their episcopates, what they are responsible for and how they are chosen.

        For instance, the Synod of the OCA is chosen locally by the Synod itself in
        cooperation with the clergy and laity of the diocese. The OCA is not a
        department of any state and receives no direct government support, it is
        also not closely allied with any particular ethnic group or country. Each
        bishop is a ruling bishop of a distinct diocese, just like the in the Old
        World.

        By comparison, all other Orthodox jurisdictions have enormous 'involvement'
        either locally or overseas from one or more governments. The Turkish and
        Greek governments, for instance, are heavily involved with the activities of
        the Ecumenical Patriarchate. The Russian Church works towards Russian
        governmental goals, as well, as recently revealed by WikiLeaks. the
        Russian, Greek and EP churches receive money from their states. The Church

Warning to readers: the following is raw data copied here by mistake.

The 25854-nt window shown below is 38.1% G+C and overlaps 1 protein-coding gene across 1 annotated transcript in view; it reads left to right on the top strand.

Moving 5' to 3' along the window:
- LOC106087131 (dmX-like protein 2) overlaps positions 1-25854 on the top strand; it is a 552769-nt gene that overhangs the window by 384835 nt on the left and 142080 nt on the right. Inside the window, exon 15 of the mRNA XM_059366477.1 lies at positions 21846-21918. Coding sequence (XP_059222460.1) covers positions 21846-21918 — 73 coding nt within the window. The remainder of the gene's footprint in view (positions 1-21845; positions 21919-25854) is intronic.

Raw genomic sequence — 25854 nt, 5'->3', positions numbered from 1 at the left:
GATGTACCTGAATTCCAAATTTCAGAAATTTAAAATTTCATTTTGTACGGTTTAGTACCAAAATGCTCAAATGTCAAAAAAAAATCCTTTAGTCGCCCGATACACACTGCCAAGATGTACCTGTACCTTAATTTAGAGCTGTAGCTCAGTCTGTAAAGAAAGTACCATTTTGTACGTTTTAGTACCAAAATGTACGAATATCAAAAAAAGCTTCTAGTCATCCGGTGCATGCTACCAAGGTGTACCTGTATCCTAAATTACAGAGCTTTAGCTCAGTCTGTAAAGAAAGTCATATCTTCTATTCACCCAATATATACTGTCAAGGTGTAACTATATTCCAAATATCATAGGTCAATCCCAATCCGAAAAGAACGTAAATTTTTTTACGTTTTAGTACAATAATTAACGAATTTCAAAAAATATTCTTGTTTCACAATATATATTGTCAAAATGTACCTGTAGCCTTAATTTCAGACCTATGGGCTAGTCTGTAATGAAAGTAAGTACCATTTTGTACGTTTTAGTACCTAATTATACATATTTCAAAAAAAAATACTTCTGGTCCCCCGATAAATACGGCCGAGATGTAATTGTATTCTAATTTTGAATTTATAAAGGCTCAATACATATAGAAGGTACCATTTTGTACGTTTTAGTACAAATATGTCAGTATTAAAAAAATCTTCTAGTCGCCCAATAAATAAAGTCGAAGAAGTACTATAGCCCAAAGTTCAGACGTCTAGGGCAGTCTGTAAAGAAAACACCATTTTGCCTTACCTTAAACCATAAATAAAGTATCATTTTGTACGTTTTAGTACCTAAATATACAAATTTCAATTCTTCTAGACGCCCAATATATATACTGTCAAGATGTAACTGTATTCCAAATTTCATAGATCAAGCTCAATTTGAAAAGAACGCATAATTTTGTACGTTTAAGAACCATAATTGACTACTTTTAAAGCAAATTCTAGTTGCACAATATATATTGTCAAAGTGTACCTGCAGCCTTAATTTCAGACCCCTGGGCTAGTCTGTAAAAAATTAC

of Antioch has close ties with the government of Syria - mainly because the
        government is not as radically Muslim as others in the region (the Bashirs
        are members of a 'heretical' Muslim sect).

        The local bishops have wider or narrower mandates. For instance, it seems
        clear now that all Antiochian bishops apart from the Metropolitan are simply
        assistant/auxiliary bishops to the Metropolitan. The OCA has its own
        self-contained Synod and consecrates its own chrism, even. ROCOR has
        bishops and dioceses outside of the US and the bishop of its Eastern US
        diocese is also the leader of all ROCOR and locum tenens of their Australian
        diocese.

        This is all rather 'inside baseball' kinds of information. At the end of
        the day, it's really about your local parish, the clergy and people there.

        Each jurisdictions has clergy and people with a wide variety of backgrounds:
        recent American converts, convert families going back a few generations,
        immigrants right off the boat speaking no English, fourth and fifth
        generation immigrant families, blue and white collar, open to visitors, not